Conclusion

A careful and accurate assessment can provide the necessary information for intervention and treatment planning. It can also engage the patient and provide motivation to begin the process of change. Using the timeline approach, clinicians can often arrive at a working diagnosis that helps predict the most likely course of the co-occurring disorders and begin to develop a treatment plan.10 It is important to continue with the process of assessment and re-assessment, monitor the patient’s course, and, if necessary, revise the diagnosis.

 

References

1.   Brady KT, Verduin ML. Pharmacotherapy of comorbid mood, anxiety, and substance use disorders. Subst Use Misuse. 2005;40(13-14):2021-2041.
2.   Regier DA, Farmer ME, Rae DS. Comorbidity of mental disorders with alcohol and other drug abuse: results from the Epidemiologic Catchment Area (ECA) study. JAMA. 1990;264(19):2511-2518.
3.   Nunes E, Rubin E, Carpenter K, Hasin D. Mood disorders and substance use. In: Textbook of Mood Disorders. Washington, DC: American Psychiatric Publishing; 2005:653-671.
4.   Murphy GE, Armstrong JW Jr, Hermele SL, Fischer JR, Clendenin WW. Suicide and alcoholism. Interpersonal loss confirmed as a predictor. Arch Gen Psychiatry. 1979;36(1):65-69.
5.   Cornelius JR, Salloum IM, Mezzich J, et al. Disproportionate suicidality in patients with comorbid major depression and alcoholism. Am J Psychiatry. 1995;152(3):358-364.
6.   Greenfield SF, Hennessy G. Assessment of the patient. In: Galanter M, Kleber HD, eds. Textbook of Substance Abuse Treatment, 3rd ed. Washington, DC: American Psychiatric Publishing; 2004:101-119.
7.   Vaillant GE. The Natural History of Alcoholism. Cambridge, Mass: Harvard University Press; 1983.
8.   McLellan AT, Luborsky L, Woody GE, O’Brien CP. An improved diagnostic evaluation instrument for substance abuse patients: the Addiction Severity Index. J Ment Nerv Dis. 1980;168:26-33.
9.   American Psychiatric Association. Practice Guideline for the Treatment of Patients with Substance Use Disorders. 2nd ed. New York, NY: American Psychiatric Association; 2006.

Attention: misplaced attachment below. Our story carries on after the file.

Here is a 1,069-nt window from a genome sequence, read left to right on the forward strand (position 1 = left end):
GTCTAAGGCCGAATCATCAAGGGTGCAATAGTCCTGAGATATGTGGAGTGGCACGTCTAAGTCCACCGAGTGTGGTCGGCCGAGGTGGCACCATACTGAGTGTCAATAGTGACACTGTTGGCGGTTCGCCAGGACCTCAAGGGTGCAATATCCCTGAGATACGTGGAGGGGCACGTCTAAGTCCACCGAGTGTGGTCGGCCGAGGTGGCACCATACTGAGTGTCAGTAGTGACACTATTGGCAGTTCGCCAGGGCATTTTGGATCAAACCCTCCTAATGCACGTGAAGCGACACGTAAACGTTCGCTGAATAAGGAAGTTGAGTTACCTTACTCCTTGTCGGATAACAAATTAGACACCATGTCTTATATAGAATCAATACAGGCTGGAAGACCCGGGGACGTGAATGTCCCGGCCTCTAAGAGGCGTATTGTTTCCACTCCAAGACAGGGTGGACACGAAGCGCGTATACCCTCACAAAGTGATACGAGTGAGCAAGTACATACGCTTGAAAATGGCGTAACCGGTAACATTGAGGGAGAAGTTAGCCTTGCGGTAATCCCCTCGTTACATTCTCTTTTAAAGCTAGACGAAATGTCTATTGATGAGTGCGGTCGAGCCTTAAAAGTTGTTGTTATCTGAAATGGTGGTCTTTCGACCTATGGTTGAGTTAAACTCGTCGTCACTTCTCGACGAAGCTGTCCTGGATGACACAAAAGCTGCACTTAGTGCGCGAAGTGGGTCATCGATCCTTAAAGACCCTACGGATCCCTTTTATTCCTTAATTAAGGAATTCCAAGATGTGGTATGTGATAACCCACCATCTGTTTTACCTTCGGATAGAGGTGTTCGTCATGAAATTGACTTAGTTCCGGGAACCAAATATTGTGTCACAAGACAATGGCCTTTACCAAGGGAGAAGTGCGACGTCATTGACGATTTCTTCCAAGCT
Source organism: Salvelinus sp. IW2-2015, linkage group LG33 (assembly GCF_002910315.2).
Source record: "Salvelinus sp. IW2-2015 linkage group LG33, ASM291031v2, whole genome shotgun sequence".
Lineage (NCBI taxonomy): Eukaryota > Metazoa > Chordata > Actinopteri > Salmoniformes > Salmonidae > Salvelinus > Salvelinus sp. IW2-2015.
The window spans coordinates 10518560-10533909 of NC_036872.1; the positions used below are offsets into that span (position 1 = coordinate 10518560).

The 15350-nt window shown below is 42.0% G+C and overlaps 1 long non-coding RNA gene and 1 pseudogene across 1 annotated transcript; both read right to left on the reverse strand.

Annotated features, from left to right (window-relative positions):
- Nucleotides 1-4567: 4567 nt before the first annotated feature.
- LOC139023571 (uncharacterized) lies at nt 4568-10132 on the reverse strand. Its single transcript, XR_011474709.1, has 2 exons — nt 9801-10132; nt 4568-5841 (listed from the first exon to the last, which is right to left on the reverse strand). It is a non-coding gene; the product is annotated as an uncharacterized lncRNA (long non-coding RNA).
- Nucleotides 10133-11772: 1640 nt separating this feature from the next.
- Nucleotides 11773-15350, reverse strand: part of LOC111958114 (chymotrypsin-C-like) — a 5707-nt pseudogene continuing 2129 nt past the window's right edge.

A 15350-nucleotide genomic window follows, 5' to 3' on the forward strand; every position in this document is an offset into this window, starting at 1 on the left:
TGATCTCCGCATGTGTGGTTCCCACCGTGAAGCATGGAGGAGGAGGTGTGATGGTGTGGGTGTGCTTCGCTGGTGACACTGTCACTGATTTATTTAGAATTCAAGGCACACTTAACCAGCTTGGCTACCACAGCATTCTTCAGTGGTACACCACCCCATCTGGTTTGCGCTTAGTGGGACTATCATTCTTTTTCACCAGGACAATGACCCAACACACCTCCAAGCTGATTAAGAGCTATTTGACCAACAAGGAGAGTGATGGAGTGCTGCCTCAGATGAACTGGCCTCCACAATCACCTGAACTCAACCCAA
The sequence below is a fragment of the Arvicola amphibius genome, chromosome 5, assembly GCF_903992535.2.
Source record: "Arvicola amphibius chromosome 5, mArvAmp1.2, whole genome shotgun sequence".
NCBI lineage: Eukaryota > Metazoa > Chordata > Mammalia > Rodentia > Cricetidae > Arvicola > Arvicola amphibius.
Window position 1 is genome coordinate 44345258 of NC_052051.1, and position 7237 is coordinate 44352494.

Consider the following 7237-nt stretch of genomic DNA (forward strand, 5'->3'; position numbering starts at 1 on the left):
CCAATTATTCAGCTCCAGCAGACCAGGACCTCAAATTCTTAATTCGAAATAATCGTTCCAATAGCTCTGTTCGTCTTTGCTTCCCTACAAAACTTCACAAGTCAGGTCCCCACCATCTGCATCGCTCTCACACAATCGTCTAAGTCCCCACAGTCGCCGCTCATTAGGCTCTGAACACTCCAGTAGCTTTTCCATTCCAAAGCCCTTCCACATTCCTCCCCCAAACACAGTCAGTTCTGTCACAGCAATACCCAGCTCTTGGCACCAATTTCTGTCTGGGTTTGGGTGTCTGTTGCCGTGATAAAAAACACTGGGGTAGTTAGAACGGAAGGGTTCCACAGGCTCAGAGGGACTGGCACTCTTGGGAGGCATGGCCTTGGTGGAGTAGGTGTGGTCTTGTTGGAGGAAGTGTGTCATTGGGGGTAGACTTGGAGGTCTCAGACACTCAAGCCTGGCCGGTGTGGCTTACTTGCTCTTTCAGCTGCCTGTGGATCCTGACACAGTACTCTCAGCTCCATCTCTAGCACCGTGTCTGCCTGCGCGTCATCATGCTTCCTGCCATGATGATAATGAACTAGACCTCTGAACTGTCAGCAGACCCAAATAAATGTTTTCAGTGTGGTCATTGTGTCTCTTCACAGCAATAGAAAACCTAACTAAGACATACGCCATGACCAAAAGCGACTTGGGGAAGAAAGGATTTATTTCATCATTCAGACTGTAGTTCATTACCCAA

10. Shivani R, Goldsmith J, Anthenelli RM. Alcoholism and psychiatric disorders: diagnostic challenges. Alcohol Res Health. 2002;26:90-98.
11. Hendrickson EL, Schmal MS, Ekleberry SC. Assessment. In: Treating Co-Occurring Disorders. A Handbook for Mental Health and Substance Abuse Professionals. Binghamton, NY: Haworth Press; 2004:77-95.
12. Saitz R. Clinical practice: unhealthy alcohol use. N Engl J Med. 2005;352(6):596-607.
13. Brady KT, Tolliver BK, Verduin ML. Alcohol use and anxiety: diagnostic and management issues. Am J Psychiatry. 2007;164(2):217-221.
14. Cherpitel CJ. Brief screening instruments for alcoholism. Alcohol Health Res World. 1997;21(4):348-351.
15. Mayfield D, McLeod G, Hall P. The CAGE questionnaire: validation of a new alcoholism screening instrument. Am J Psychiatry. 1974;131(10):1121-1123.
16. Babor TF, Higgins-Biddle JC, Saunders JB, Montero MG. The Alcohol Disorders Identification Test: Guidelines for Use in Primary Care, 2nd Edition. Washington, DC: World Health Organization. 2001.
17. National Institute on Alcohol Abuse and Alcoholism. Alcohol Alert, No. 56. Bethesda, MD: National Institute on Alcohol Abuse and Alcoholism; 2002.
18. Spitzer RL, Kroenke K, Williams JB, et al. Validation and utility of a self-report version of PRIME-MD: the PHQ primary care study: primary care evaluation of mental disorders: patient health questionnaire. JAMA. 1999;282(18):1737-1744.
19. Kroenke K, Spitzer RL, Williams JB. The PHQ-9: validity of a brief depression severity measure. J Gen Intern Med. 2001;16(9):606-613.

 

Evidence-Based Pharmacotherapy for Mood and Anxiety Disorders with Concurrent Alcoholism

By Kathleen T. Brady, MD, PhD

 

Introduction

Co-occurring psychiatric and alcohol use disorders can have devastating personal and societal effects, yet little evidence exists to guide clinical treatment. In the face of scant data, individual practitioners must rely instead on professional experience and those limited practice guidelines that currently exist. The American Psychiatric Association (APA) advises that failure to treat a concurrent psychiatric disorder reduces the likelihood that the treatment for a substance use disorder (SUD) will be effective.1 Indeed, the effects of nontreatment were demonstrated in a prospective study assessing alcohol-dependent patients for 1 year following hospitalization for alcohol dependence,2 in which untreated depression was directly associated with a shorter time to first drink. The results also showed that among those patients with depression (Slide 1),2 taking antidepressants at the time of discharge increased the likelihood of an individual remaining abstinent during the follow-up period.

 

 

 

Recommendations for Pharmacotherapy

Alcohol-dependent patients commonly present with symptoms of depression or anxiety, which may be a part of acute intoxication or substance withdrawal and therefore may remit with time. The APA suggests allowing at least 3 weeks of monitored abstinence to permit identification of transient, alcohol-induced, and other substance-induced symptoms before making a decision to use pharmacologic treatment.1 Certain circumstances, however, might warrant earlier treatment, such as the presence of severe affective or anxiety symptoms that worsen rather than improve over the initial period of abstinence; a history of affective or anxiety disorders unrelated to periods of alcohol use; and/or a strong family history of mood or anxiety disorders. In cases of severe mental illness, abstinence is perhaps seen more realistically as a goal of treatment rather than as a prerequisite.3